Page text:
When she first moved to the Twin Cities, Fuentes-Tuel worked as a customer service representative for Sun Country Airlines. Post 9/11, the airline changed and downsized, and she found herself out of a job. She returned to what she knew best: early childhood education. Fuentes-Tuel contacted a number of local daycares and arranged to teach weekly 45-minute sessions of Spanish and Latin dance to children whose parents were interested. “When I started,” she said, “I had six kids signed up and by the end of that year I had over 200 students at 17 daycares.”

The feedback was so positive, from parents and daycare providers alike, that Fuentes-Tuel decided to start an early childhood, Spanish-immersion preschool. She stumbled onto the idea when seeking a program for her son, who was then 3. Though there were a number of Spanish-immersion schools in the metro area, they don’t start until a child is in kindergarten. She wanted her son to start in a Spanish-immersion school earlier than that. “He was 3 and it was important to me that he grew up bilingual,” she explained. “I knew that a child’s brain develops in a different way. Learning another language is easy if you do it at a young age. It’s more like playing than work. And studies show children who are bilingual are often faster at math and more proficient in their first language.

“I learned I wasn’t the only parent that wanted this,” Fuentes-Tuel said, and noted that her year driving from daycare to daycare taught her that. “Many parents are realizing that the next generation needs to be bilingual. Spanish is a good choice for a second language. Latinos are the largest minority group in the United States.” There are 400 million Spanish speakers worldwide.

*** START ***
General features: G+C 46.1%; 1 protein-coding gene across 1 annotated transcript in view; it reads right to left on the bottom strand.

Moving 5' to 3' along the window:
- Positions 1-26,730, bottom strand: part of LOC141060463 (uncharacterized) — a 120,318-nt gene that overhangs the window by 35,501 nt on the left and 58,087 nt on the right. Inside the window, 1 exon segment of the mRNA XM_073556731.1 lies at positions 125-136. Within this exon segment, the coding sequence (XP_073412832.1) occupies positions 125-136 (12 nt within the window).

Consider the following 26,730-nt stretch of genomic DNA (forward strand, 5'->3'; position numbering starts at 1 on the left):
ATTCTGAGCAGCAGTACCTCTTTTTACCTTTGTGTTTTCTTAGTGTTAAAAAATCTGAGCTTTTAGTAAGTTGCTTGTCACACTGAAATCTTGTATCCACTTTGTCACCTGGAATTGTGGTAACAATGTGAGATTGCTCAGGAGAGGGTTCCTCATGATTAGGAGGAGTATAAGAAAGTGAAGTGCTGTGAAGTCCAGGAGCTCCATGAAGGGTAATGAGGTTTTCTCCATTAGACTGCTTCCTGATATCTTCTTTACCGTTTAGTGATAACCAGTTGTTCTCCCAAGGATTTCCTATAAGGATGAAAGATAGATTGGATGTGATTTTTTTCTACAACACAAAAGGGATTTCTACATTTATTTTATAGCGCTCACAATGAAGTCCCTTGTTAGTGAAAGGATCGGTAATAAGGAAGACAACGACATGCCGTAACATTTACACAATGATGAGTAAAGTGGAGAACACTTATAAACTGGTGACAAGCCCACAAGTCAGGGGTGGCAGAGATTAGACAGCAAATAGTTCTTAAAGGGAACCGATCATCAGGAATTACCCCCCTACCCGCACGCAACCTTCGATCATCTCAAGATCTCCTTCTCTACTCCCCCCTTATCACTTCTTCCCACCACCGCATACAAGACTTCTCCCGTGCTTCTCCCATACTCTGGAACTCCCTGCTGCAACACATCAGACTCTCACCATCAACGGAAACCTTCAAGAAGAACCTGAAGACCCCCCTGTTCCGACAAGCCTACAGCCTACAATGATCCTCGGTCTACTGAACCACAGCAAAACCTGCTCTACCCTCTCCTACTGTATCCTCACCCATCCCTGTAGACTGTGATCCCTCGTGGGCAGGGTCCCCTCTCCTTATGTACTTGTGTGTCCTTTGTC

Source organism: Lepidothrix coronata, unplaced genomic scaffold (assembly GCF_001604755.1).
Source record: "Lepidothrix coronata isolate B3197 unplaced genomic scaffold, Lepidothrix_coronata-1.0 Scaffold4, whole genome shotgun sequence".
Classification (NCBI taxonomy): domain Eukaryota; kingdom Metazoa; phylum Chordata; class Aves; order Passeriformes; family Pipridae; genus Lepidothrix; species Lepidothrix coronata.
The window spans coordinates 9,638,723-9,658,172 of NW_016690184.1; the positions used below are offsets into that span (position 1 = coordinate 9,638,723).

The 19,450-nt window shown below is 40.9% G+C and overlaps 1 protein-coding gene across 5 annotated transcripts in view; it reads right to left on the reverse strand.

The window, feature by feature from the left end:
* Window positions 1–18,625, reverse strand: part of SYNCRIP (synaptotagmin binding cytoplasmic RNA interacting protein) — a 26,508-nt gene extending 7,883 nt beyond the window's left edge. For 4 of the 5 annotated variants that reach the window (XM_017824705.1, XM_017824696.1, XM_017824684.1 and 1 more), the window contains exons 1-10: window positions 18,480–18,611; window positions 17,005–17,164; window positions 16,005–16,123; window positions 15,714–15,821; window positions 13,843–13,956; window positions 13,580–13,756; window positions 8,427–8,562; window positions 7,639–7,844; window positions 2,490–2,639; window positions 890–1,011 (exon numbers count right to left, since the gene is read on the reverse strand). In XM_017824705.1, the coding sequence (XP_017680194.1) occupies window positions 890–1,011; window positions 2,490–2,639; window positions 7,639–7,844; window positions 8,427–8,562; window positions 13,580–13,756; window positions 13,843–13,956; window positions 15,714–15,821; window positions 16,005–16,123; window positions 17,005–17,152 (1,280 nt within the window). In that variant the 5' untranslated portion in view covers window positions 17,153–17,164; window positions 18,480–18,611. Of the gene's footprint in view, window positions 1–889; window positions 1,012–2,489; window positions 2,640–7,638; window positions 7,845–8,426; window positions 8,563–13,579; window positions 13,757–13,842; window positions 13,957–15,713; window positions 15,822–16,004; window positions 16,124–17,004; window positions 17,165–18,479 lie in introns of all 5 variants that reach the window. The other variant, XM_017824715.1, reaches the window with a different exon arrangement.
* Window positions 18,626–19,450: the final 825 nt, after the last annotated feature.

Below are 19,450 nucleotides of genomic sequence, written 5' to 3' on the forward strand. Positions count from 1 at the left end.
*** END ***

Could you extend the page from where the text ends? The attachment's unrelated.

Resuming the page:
She christened her new preschool Rayito de Sol, which translates to “little ray of sun,” and opened her doors in Plymouth in 2002. Since then, the school has grown. Rayito de Sol started with one employee and now boasts 14. She has opened a second location in Brooklyn Park and a third is slated to open this fall in downtown Minneapolis. “We are full,” Fuentes-Tuel smiled. “We take children at 16 months to age 6 and we guarantee fluency after one year with us. There is a 12-month waiting period. Sometimes moms call when they are pregnant. I tell them to call back later.”

All of the teachers are native Spanish-speakers and trained educators. To ensure this, Fuentes-Tuel learned to navigate the complex world of foreign visas. Her teachers come from Mexico, Argentina, Peru and beyond. Many are here on three-year HB1 visas, which are renewable for a second three-year stint.

However, in order to secure the visas, Rayito de Sol has to pay for any accumulated costs, like travel. To protect her investment, Fuentes-Tuel has worked hard to establish relationships with teaching universities in different Latin American countries. Through these relationships, which she considers vital, she is able to hire skilled graduates. “I put an ad in the paper in Peru,” she explained, “and I had more than 400 applications in one day.”

Fuentes-Tuel is proud of her accomplishments, as a mother, as a woman and as a Latina. “Because I look different and speak with an accent, people always ask me, ‘Where are you from?'” she said. “Unfortunately there is a stereotype of Latin people. So many come here to work in restaurants, but I am very happy to be from Peru and to be a professional.”